Editorial Board

Don't Botch Executions. End Them.

Like the electric chair or the gas chamber, lethal injection cannot mask the fundamental ugliness of taking a life.
Lethal injection was supposed to be more humane.

Tonight Missouri is scheduled to kill the convicted murderer Michael Worthington the same way Arizona killed murderer Joseph Rudolph Wood last month: by lethal injection. Wood took two hours to die as he gasped for breath, by one account, "like a fish on shore gulping for air."

Arizona's botched execution by lethal injection marked the U.S.'s fourth this year. One way to put an end to these grotesque and inhumane spectacles, of course, would be to outlaw this method of execution. The only sure way, however, is to abolish capital punishment altogether.

The rationale for death by lethal injection was to provide a more humane way of killing than the gas chamber or the electric chair. It hasn't worked out that way.

U.S. prison officials have been experimenting with new injection formulas because the European companies that make the drugs they once used have stopped selling to them.

Plainly, though, the prison authorities don't know what they're doing. The drug mix that Arizona used on Wood was based on the one that led to a botched execution in Ohio in January. A different combination in Oklahoma in April was supposed to render a murderer unconscious, but instead he writhed and groaned, causing officials to halt the proceedings, whereupon he died of a heart attack. His execution team appears to have had little or no medical training.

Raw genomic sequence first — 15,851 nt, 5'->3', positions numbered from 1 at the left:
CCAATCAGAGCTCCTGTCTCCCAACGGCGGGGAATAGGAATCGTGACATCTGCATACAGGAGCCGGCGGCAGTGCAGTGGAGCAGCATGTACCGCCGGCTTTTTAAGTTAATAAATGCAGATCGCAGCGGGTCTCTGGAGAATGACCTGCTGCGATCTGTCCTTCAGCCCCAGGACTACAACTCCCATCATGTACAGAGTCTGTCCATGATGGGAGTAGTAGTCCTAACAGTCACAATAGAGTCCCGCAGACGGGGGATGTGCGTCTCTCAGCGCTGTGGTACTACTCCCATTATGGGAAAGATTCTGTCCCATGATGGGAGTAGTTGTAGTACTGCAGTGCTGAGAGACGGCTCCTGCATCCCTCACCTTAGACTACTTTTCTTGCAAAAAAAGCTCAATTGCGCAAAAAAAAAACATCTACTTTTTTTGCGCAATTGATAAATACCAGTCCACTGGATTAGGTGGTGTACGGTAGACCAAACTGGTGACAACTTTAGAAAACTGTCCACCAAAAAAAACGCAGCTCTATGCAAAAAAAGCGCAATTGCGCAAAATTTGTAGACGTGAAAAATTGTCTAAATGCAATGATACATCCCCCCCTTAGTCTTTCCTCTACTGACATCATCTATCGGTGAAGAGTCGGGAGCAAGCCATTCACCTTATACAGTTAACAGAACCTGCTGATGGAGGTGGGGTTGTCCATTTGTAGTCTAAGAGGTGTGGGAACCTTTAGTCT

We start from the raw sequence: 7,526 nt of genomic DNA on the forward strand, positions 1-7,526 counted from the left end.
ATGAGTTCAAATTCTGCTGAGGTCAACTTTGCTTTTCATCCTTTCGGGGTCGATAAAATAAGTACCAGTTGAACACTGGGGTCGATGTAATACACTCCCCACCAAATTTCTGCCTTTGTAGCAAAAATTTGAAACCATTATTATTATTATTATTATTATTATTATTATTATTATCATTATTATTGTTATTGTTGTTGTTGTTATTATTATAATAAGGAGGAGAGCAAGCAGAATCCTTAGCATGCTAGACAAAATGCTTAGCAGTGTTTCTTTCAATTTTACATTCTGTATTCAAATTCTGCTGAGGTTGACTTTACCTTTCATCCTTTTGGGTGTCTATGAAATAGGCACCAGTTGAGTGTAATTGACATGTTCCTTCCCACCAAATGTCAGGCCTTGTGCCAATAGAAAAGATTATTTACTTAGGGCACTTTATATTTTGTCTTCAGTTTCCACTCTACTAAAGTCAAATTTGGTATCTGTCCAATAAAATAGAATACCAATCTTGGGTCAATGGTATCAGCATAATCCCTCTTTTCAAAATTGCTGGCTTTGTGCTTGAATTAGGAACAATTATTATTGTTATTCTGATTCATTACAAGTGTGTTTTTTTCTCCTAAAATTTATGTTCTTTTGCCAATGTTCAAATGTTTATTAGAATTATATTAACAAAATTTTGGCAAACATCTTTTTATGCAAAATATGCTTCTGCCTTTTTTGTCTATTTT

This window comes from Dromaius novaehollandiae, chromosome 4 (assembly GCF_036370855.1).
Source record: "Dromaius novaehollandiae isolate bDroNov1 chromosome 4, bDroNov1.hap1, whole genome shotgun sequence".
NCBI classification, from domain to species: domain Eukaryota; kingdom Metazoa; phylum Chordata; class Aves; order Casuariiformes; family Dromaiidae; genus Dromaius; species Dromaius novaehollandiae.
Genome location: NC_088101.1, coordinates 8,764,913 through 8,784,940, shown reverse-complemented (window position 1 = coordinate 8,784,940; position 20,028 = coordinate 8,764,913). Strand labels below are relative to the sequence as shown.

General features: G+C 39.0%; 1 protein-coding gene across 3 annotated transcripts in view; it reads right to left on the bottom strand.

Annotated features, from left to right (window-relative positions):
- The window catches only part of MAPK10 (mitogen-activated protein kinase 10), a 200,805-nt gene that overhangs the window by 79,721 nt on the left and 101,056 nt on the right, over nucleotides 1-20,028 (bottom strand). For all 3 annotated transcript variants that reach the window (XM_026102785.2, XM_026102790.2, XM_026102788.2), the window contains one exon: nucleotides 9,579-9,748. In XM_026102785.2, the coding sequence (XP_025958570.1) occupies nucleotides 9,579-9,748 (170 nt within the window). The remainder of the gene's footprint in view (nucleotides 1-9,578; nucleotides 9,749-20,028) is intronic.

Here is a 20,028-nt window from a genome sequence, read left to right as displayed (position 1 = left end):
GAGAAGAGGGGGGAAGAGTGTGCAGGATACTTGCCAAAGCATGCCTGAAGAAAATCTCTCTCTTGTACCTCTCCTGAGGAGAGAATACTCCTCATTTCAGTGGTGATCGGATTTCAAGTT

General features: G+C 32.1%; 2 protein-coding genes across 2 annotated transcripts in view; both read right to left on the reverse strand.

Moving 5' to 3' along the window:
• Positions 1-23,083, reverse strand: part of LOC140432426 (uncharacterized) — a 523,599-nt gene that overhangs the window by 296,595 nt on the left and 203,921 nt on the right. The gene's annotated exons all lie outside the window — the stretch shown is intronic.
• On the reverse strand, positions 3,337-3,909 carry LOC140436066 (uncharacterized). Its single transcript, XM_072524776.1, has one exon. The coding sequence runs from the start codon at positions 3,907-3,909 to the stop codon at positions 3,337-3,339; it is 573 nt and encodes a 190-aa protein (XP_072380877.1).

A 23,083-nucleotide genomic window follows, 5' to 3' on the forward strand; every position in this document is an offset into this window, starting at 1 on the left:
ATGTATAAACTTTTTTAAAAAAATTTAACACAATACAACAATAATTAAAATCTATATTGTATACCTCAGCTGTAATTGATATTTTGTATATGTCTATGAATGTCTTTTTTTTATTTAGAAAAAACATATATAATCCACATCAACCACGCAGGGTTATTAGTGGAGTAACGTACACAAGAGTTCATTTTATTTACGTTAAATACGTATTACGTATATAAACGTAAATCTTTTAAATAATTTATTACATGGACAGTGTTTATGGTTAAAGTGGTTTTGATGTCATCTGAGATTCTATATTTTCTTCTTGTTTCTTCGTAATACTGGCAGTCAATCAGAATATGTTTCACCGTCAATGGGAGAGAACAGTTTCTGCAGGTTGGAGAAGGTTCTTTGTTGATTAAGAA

States have refused to publicly reveal the qualifications of those teams, the provenance of the drugs they are using or how they developed the new protocols. But they are coming under increasing pressure to do so. The 9th U.S. Circuit Court of Appeals sensibly ruled last month that the public has a right to know this information, although the Supreme Court reversed the decision.

Anticipating that lethal injection will become untenable, some states are considering bringing back the electric chair, the gas chamber or the firing squad. (Although a number of states authorize these methods, none have used them since 2010.) But going backward is no solution. As the Supreme Court has ruled, the Eighth Amendment's prohibition on cruel and unusual punishment draws its meaning from the "evolving standards of decency that mark the progress of a maturing society."

Even if prison authorities were to land upon a new drug protocol that dependably dispatched the condemned without torment or delay, this year's execution record provides other grounds for abolishing the death penalty: To this day, the death penalty is imposed disproportionately on those whose victims were white. Overall, whites make up less than half of homicide victims, yet three-fourths of the victims of men put to death this year were white. And capital punishment is disproportionately meted out to the poor and uneducated.

And then there is a chance that the state will execute an innocent man. In 40 years, more than 130 people have been freed from death row after evidence emerged of their wrongful convictions. Executions make wrongful convictions impossible to correct.


One can debate the rights and wrongs of capital punishment in principle. In practice, this list of disgusting defects is a sufficient case for abolition. A majority of Americans still favor the death penalty, but for the past 20 years opposition has been growing. With prison wardens again drawing curtains around gruesome executions, more Americans may come around to rejecting the idea.